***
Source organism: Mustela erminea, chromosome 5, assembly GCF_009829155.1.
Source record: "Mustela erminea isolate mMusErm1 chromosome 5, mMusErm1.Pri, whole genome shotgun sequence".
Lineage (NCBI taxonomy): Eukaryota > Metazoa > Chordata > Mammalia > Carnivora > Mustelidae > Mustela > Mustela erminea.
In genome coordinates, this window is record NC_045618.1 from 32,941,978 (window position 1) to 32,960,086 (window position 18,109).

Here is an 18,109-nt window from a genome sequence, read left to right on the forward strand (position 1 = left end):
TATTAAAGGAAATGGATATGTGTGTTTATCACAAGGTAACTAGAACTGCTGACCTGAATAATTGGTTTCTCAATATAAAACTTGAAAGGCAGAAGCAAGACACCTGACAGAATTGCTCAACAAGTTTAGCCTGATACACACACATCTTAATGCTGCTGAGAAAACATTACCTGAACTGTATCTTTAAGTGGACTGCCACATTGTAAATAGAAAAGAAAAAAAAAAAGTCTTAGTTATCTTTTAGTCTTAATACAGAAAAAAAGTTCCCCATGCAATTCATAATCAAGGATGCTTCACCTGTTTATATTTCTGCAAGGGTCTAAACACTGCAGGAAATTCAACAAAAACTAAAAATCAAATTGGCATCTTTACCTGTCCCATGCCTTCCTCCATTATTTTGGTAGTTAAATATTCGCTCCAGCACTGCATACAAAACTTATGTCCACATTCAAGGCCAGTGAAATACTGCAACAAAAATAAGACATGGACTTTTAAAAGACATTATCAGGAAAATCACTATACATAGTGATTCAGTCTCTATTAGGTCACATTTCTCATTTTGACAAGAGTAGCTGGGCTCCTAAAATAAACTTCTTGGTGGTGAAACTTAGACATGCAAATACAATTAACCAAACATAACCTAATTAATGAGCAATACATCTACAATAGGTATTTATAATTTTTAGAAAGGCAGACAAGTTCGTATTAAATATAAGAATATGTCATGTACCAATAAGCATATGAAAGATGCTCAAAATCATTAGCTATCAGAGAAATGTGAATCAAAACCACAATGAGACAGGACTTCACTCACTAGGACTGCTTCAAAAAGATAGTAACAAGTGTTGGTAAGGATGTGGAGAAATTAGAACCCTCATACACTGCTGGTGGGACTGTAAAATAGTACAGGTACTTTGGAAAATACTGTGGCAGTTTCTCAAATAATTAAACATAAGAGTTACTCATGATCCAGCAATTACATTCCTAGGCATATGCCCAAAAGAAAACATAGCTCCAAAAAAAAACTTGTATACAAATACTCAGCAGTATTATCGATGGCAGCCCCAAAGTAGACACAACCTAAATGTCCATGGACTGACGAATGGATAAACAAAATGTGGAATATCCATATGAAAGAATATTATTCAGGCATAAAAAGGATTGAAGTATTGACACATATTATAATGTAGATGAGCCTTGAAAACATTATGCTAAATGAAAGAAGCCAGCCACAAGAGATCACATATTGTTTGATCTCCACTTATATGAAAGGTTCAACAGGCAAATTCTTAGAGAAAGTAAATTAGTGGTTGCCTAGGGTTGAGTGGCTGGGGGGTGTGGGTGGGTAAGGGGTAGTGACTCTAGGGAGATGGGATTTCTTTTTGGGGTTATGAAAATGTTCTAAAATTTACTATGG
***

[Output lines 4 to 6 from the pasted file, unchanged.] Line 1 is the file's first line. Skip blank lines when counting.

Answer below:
In genome coordinates, this window is record NC_045618.1 from 32,941,978 (window position 1) to 32,960,086 (window position 18,109).

Here is an 18,109-nt window from a genome sequence, read left to right on the forward strand (position 1 = left end):
TATTAAAGGAAATGGATATGTGTGTTTATCACAAGGTAACTAGAACTGCTGACCTGAATAATTGGTTTCTCAATATAAAACTTGAAAGGCAGAAGCAAGACACCTGACAGAATTGCTCAACAAGTTTAGCCTGATACACACACATCTTAATGCTGCTGAGAAAACATTACCTGAACTGTATCTTTAAGTGGACTGCCACATTGTAAATAGAAAAGAAAAAAAAAAAGTCTTAGTTATCTTTTAGTCTTAATACAGAAAAAAAGTTCCCCATGCAATTCATAATCAAGGATGCTTCACCTGTTTATATTTCTGCAAGGGTCTAAACACTGCAGGAAATTCAACAAAAACTAAAAATCAAATTGGCATCTTTACCTGTCCCATGCCTTCCTCCATTATTTTGGTAGTTAAATATTCGCTCCAGCACTGCATACAAAACTTATGTCCACATTCAAGGCCAGTGAAATACTGCAACAAAAATAAGACATGGACTTTTAAAAGACATTATCAGGAAAATCACTATACATAGTGATTCAGTCTCTATTAGGTCACATTTCTCATTTTGACAAGAGTAGCTGGGCTCCTAAAATAAACTTCTTGGTGGTGAAACTTAGACATGCAAATACAATTAACCAAACATAACCTAATTAATGAGCAATACATCTACAATAGGTATTTATAATTTTTAGAAAGGCAGACAAGTTCGTATTAAATATAAGAATATGTCATGTACCAATAAGCATATGAAAGATGCTCAAAATCATTAGCTATCAGAGAAATGTGAATCAAAACCACAATGAGACAGGACTTCACTCACTAGGACTGCTTCAAAAAGATAGTAACAAGTGTTGGTAAGGATGTGGAGAAATTAGAACCCTCATACACTGCTGGTGGGACTGTAAAATAGTACAGGTACTTTGGAAAATACTGTGGCAGTTTCTCAAATAATTAAACATAAGAGTTACTCATGATCCAGCAATTACATTCCTAGGCATATGCCCAAAAGAAAACATAGCTCCAAAAAAAAACTTGTATACAAATACTCAGCAGTATTATCGATGGCAGCCCCAAAGTAGACACAACCTAAATGTCCATGGACTGACGAATGGATAAACAAAATGTGGAATATCCATATGAAAGAATATTATTCAGGCATAAAAAGGATTGAAGTATTGACACATATTATAATGTAGATGAGCCTTGAAAACATTATGCTAAATGAAAGAAGCCAGCCACAAGAGATCACATATTGTTTGATCTCCACTTATATGAAAGGTTCAACAGGCAAATTCTTAGAGAAAGTAAATTAGTGGTTGCCTAGGGTTGAGTGGCTGGGGGGTGTGGGTGGGTAAGGGGTAGTGACTCTAGGGAGATGGGATTTCTTTTTGGGGTTATGAAAATGTTCTAAAATTTACTATGG